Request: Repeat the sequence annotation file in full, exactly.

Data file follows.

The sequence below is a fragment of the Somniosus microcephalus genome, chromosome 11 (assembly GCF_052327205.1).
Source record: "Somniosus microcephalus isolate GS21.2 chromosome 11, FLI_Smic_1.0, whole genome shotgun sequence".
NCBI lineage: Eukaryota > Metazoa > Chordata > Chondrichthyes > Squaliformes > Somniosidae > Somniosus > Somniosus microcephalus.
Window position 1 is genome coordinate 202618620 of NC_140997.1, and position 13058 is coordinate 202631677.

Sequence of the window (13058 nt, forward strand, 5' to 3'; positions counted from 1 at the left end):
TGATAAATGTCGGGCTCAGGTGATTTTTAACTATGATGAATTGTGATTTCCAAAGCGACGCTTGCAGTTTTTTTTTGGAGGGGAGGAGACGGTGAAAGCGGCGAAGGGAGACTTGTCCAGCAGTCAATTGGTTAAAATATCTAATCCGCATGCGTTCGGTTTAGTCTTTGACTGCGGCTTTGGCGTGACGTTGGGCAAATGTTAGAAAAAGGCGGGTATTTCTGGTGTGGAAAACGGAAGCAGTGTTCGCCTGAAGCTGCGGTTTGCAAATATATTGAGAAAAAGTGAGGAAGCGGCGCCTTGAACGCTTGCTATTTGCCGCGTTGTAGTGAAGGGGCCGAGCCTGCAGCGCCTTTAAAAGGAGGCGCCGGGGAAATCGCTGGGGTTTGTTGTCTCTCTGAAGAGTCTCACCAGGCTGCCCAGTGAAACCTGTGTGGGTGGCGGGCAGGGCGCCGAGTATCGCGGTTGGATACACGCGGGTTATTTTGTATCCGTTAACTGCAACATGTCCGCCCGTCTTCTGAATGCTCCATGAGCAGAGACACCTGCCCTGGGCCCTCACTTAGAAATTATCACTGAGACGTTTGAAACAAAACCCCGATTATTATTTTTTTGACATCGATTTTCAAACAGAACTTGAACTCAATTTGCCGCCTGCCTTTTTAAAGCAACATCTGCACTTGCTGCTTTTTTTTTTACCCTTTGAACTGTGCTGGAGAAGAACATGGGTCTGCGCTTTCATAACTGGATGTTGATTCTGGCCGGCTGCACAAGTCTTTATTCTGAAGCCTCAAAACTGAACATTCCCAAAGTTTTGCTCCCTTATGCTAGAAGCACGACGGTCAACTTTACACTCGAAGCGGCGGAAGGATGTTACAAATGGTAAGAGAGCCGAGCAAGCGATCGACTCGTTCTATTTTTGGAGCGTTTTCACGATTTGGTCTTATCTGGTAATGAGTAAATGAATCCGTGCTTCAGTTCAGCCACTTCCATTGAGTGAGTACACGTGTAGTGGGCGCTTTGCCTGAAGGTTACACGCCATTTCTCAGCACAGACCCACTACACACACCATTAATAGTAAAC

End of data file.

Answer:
The sequence below is a fragment of the Somniosus microcephalus genome, chromosome 11 (assembly GCF_052327205.1).
Source record: "Somniosus microcephalus isolate GS21.2 chromosome 11, FLI_Smic_1.0, whole genome shotgun sequence".
NCBI lineage: Eukaryota > Metazoa > Chordata > Chondrichthyes > Squaliformes > Somniosidae > Somniosus > Somniosus microcephalus.
Window position 1 is genome coordinate 202618620 of NC_140997.1, and position 13058 is coordinate 202631677.

Sequence of the window (13058 nt, forward strand, 5' to 3'; positions counted from 1 at the left end):
TGATAAATGTCGGGCTCAGGTGATTTTTAACTATGATGAATTGTGATTTCCAAAGCGACGCTTGCAGTTTTTTTTTGGAGGGGAGGAGACGGTGAAAGCGGCGAAGGGAGACTTGTCCAGCAGTCAATTGGTTAAAATATCTAATCCGCATGCGTTCGGTTTAGTCTTTGACTGCGGCTTTGGCGTGACGTTGGGCAAATGTTAGAAAAAGGCGGGTATTTCTGGTGTGGAAAACGGAAGCAGTGTTCGCCTGAAGCTGCGGTTTGCAAATATATTGAGAAAAAGTGAGGAAGCGGCGCCTTGAACGCTTGCTATTTGCCGCGTTGTAGTGAAGGGGCCGAGCCTGCAGCGCCTTTAAAAGGAGGCGCCGGGGAAATCGCTGGGGTTTGTTGTCTCTCTGAAGAGTCTCACCAGGCTGCCCAGTGAAACCTGTGTGGGTGGCGGGCAGGGCGCCGAGTATCGCGGTTGGATACACGCGGGTTATTTTGTATCCGTTAACTGCAACATGTCCGCCCGTCTTCTGAATGCTCCATGAGCAGAGACACCTGCCCTGGGCCCTCACTTAGAAATTATCACTGAGACGTTTGAAACAAAACCCCGATTATTATTTTTTTGACATCGATTTTCAAACAGAACTTGAACTCAATTTGCCGCCTGCCTTTTTAAAGCAACATCTGCACTTGCTGCTTTTTTTTTTACCCTTTGAACTGTGCTGGAGAAGAACATGGGTCTGCGCTTTCATAACTGGATGTTGATTCTGGCCGGCTGCACAAGTCTTTATTCTGAAGCCTCAAAACTGAACATTCCCAAAGTTTTGCTCCCTTATGCTAGAAGCACGACGGTCAACTTTACACTCGAAGCGGCGGAAGGATGTTACAAATGGTAAGAGAGCCGAGCAAGCGATCGACTCGTTCTATTTTTGGAGCGTTTTCACGATTTGGTCTTATCTGGTAATGAGTAAATGAATCCGTGCTTCAGTTCAGCCACTTCCATTGAGTGAGTACACGTGTAGTGGGCGCTTTGCCTGAAGGTTACACGCCATTTCTCAGCACAGACCCACTACACACACCATTAATAGTAAAC